Two leading Republican presidential candidates expressed divergent views on the Voting Rights Act on Thursday, setting up a split within a party that has been accused of seeking to suppress minority voter turnout in the name of combating fraud at the polls. Asked about the law at a forum in Des Moines, Mr. Bush said he was uncomfortable placing “regulations on top of states as though we’re living in 1960.” “There’s been dramatic improvement in access to voting,” he said, adding, “I don’t think there’s a role for the federal government in play in most places — there could be some — but in most places where they did have a constructive role in the ′60s.”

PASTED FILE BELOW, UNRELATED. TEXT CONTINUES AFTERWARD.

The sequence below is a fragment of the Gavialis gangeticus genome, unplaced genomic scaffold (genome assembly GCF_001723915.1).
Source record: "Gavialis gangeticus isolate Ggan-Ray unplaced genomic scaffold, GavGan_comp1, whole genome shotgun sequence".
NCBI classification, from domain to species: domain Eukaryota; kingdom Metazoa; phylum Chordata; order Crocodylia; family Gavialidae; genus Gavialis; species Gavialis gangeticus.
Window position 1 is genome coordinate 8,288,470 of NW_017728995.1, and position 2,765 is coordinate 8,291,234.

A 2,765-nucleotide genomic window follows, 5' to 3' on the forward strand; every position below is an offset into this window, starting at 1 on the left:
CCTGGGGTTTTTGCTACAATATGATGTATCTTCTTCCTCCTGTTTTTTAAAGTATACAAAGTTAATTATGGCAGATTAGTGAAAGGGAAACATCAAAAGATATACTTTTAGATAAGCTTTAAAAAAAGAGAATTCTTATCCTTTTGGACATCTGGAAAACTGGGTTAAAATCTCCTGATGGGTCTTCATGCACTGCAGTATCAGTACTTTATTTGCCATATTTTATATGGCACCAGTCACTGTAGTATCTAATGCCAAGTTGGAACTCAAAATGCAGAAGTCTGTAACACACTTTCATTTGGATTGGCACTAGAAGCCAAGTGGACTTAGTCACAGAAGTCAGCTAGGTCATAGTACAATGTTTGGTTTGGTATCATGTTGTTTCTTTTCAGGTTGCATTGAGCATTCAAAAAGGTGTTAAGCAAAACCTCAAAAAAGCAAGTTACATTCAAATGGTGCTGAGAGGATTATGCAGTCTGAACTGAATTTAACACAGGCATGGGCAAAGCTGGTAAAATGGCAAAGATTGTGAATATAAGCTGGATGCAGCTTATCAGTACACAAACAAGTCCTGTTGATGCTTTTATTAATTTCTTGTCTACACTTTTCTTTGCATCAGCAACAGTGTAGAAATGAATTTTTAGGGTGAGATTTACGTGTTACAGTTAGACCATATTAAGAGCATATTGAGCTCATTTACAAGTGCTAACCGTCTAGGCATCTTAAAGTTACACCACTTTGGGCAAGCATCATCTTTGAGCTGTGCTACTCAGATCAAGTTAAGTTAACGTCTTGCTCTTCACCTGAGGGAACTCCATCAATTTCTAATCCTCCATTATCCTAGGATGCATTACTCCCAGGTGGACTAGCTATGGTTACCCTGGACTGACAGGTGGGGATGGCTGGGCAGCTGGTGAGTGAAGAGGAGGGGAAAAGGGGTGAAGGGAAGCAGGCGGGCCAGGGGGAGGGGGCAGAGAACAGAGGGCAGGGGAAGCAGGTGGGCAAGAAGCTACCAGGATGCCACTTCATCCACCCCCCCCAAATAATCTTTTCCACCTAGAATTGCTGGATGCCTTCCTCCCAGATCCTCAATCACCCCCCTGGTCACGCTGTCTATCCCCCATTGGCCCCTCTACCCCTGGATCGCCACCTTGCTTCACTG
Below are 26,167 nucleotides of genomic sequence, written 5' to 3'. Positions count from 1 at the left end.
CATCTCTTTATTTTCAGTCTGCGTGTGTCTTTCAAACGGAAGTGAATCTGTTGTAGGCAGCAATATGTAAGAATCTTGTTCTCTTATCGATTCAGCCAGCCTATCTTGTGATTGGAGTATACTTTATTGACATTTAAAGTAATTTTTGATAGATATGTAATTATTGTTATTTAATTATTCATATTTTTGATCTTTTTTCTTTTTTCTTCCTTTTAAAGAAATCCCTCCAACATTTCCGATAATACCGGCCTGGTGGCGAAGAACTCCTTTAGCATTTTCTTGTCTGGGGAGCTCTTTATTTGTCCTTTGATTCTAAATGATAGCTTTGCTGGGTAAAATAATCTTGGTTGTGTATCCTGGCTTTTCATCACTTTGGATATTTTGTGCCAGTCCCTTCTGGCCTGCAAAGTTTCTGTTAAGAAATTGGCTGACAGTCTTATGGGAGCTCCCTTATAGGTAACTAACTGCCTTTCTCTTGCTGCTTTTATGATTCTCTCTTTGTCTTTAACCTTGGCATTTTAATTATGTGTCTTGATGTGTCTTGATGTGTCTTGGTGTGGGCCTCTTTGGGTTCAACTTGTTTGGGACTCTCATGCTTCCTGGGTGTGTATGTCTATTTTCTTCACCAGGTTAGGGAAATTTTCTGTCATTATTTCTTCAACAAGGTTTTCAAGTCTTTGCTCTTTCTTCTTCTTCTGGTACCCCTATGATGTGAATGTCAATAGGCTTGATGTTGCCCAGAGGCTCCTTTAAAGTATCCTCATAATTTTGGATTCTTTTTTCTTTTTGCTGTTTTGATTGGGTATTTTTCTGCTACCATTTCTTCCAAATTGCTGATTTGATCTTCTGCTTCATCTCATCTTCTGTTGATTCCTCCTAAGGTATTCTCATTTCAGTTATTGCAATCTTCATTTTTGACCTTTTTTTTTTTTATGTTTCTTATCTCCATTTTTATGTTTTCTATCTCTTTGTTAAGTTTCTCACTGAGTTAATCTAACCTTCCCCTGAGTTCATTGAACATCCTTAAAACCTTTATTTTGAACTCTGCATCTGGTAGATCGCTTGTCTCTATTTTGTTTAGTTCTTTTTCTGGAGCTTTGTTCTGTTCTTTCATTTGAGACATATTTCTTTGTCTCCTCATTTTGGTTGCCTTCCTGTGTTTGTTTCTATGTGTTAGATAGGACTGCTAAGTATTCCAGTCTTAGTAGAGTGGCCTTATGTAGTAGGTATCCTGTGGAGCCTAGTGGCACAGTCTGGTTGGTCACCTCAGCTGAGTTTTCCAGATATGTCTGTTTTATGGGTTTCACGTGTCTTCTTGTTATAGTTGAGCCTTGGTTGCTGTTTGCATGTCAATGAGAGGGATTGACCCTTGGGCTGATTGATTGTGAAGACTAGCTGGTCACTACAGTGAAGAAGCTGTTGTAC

He did not detail any changes he might prefer at the state level, but concerning the 1965 federal act, he said he did not support “reauthorizing it as is.”
Most Republican candidates tend to agree with Mr. Bush, but Ben Carson, the retired neurosurgeon who is in second in most polls of Republican voters, did not.
Saying that he wanted the Voting Rights Act to be protected, Mr. Carson told CNN: “Whether we still need it or not, whether we’ve outgrown the need for it, it’s questionable. Maybe we have. Maybe we haven’t. But I wouldn’t jeopardize it.”